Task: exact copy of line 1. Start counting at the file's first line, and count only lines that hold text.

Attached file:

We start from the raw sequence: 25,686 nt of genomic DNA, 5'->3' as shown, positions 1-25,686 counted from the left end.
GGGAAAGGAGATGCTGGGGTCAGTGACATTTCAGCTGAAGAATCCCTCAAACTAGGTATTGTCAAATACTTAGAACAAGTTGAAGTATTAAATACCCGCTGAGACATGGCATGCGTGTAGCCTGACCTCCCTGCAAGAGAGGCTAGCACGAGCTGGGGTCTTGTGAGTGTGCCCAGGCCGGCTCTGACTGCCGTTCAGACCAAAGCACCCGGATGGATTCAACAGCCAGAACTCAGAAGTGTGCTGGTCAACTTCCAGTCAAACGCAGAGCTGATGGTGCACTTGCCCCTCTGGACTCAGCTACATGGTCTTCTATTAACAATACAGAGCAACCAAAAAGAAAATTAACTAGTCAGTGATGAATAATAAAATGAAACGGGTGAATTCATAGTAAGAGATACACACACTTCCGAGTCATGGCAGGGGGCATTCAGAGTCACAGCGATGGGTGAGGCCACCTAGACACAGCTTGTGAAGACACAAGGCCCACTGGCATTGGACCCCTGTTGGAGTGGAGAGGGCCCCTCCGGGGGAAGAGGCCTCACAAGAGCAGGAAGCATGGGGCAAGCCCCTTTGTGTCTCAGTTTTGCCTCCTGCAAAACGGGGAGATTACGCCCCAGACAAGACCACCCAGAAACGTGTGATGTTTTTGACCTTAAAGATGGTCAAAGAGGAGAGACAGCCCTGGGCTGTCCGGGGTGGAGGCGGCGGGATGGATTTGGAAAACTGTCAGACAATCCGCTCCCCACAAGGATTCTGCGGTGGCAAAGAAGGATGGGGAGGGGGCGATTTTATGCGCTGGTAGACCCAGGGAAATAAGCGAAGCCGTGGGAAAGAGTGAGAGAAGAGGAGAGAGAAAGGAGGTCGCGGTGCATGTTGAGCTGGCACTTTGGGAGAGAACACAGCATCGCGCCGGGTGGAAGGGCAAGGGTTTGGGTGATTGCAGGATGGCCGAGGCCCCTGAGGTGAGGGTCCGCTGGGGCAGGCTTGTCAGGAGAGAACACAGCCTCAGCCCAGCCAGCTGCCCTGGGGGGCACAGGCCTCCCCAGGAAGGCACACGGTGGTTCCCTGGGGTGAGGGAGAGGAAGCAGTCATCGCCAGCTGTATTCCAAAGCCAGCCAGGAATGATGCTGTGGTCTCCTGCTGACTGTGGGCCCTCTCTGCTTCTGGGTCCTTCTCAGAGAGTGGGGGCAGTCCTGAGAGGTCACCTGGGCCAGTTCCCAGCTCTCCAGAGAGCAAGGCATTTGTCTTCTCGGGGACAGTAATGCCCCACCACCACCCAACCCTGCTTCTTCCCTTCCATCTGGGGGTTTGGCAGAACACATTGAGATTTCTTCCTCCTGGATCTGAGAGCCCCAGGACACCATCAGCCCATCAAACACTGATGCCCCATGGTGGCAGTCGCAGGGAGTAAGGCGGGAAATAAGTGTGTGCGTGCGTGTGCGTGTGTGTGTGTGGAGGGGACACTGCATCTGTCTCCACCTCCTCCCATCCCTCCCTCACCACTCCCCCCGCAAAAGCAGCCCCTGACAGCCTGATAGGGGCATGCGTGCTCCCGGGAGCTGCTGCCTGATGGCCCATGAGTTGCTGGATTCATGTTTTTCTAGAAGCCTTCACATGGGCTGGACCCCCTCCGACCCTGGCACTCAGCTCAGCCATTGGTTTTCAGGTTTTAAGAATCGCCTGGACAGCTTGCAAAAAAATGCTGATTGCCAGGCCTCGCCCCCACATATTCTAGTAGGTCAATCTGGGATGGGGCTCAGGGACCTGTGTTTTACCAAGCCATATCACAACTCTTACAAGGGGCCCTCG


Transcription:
We start from the raw sequence: 25,686 nt of genomic DNA, 5'->3' as shown, positions 1-25,686 counted from the left end.